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Homework Strategies for Different Types of Homework

One of the primary benefits of homework is its responsibility factor, which nurtures students and their ability to complete tasks and time management. However, the assignment's primary purpose is an important part of learning is to reinforce what they learned in the classroom.

There are four common types of homework: preparatory, practice, extension, and integration.

Below are some proven strategies for tacking different types of homework:

Practice – As the name implies, the key to success in this type of homework is to keep practicing. Practice homework is also the most common type of homework you will come across, and the intention is to help students imbibe classroom learning and master specific skills.

Below are some of the strategies you can use to tackle practice homework:

  • Identify the basic skills and problems that serve as a foundation for more complex skills.
  • Always note your mistakes by looking through class notes that you missed, test questions, class problems, etc. and learn from them.
  • Homework is a requirement; consider it as such.
  • The steps are just as important as your conclusion or answers; dig into the steps. Especially in math, understand the "why" behind the steps rather than the "how."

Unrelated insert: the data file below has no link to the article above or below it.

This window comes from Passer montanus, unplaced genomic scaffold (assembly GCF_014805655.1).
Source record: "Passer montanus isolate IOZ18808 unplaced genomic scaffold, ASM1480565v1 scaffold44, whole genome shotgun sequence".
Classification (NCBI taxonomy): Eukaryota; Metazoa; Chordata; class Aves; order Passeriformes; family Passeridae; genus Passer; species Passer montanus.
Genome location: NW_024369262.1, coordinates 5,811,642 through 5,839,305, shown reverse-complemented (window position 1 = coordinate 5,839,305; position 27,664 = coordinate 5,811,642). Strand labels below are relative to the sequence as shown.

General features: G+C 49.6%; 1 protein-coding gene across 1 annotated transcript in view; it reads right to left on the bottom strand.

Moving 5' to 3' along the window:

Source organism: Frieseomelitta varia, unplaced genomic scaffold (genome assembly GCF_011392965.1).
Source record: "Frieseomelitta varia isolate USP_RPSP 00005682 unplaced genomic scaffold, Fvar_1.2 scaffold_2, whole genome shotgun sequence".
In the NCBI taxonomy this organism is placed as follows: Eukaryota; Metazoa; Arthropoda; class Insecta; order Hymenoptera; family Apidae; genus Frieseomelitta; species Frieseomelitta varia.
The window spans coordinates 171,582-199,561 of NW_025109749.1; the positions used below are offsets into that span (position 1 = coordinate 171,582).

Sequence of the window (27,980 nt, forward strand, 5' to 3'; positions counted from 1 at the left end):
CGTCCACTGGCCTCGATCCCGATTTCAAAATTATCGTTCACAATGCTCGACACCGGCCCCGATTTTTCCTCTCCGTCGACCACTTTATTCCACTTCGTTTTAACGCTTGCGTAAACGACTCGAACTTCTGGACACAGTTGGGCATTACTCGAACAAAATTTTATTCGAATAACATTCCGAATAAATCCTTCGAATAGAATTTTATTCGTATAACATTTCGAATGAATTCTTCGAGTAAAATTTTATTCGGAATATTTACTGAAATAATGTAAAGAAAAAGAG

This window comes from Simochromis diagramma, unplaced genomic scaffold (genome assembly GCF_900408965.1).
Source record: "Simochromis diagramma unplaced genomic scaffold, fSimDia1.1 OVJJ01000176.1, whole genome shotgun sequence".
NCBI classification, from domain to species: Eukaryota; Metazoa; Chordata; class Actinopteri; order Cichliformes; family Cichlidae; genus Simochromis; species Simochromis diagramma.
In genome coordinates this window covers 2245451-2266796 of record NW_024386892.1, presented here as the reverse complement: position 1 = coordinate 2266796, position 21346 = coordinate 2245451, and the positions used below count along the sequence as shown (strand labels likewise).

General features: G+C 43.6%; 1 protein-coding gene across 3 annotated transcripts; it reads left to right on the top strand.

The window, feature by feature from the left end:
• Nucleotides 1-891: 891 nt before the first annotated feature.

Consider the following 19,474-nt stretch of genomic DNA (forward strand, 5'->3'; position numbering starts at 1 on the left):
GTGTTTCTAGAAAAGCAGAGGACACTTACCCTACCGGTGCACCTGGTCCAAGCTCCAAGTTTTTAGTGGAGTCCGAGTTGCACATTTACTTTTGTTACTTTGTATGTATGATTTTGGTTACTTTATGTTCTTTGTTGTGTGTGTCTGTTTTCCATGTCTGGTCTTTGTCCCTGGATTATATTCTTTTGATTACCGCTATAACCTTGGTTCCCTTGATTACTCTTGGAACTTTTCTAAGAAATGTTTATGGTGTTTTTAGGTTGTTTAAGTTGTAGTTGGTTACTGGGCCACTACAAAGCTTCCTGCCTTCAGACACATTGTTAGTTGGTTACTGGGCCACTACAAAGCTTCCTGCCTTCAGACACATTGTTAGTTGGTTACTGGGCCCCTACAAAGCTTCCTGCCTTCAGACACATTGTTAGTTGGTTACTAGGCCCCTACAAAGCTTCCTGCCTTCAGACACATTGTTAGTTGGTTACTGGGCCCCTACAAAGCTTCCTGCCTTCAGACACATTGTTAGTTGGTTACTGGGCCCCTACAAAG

Preparatory – Preparatory involves introducing ideas and concepts that will come up in class in the future. Examples of common preparatory homework include reading a textbook chapter ahead of the discussion of its content the next day. Like it sounds, preparatory homework prepares the students ahead for a concept they haven't even learned in class.

A few tips to help students get around preparatory homework easily:

  • While reading ahead, please note the main idea, themes, and points and bring them out when discussed in class.
  • While completing the homework, write down the questions you come across and ask those questions during the class.
  • You come across problems in subjects like math or science, circle it, note it, and write down why the problem is confusing.

Extension – Extension homework, on the other hand, is the teacher's way of challenging a student with opportunities to apply all that they have learned to something new. Below are some tips for doing this type of homework:

  • Here, resourcefulness is key. Look through your notes for additional information or strategies on how to solve complex problems.
  • Thinking about the concepts in different ways helps engage in different and unique mental processing ways, especially in children.
  • Think about the tools and information you already have that might help you tackle a problem.

Integration – With integration homework, students must apply different skills to a single task (e.g., large projects or book reports). Integration homework aims to set students on the path of self-reliance and immerse them completely in solving complex problems.

A few tips:

  • Keep track of all information you come across during your research.
  • Effective and thorough planning is essential for multi-step projects.

For parents and guardians, below are the best practices to make homework more productive for your kids, regardless of the type of homework:

  • Establish a homework spot or table
  • Designate a time table
  • Commit to organization
  • resist the urge to help your kids

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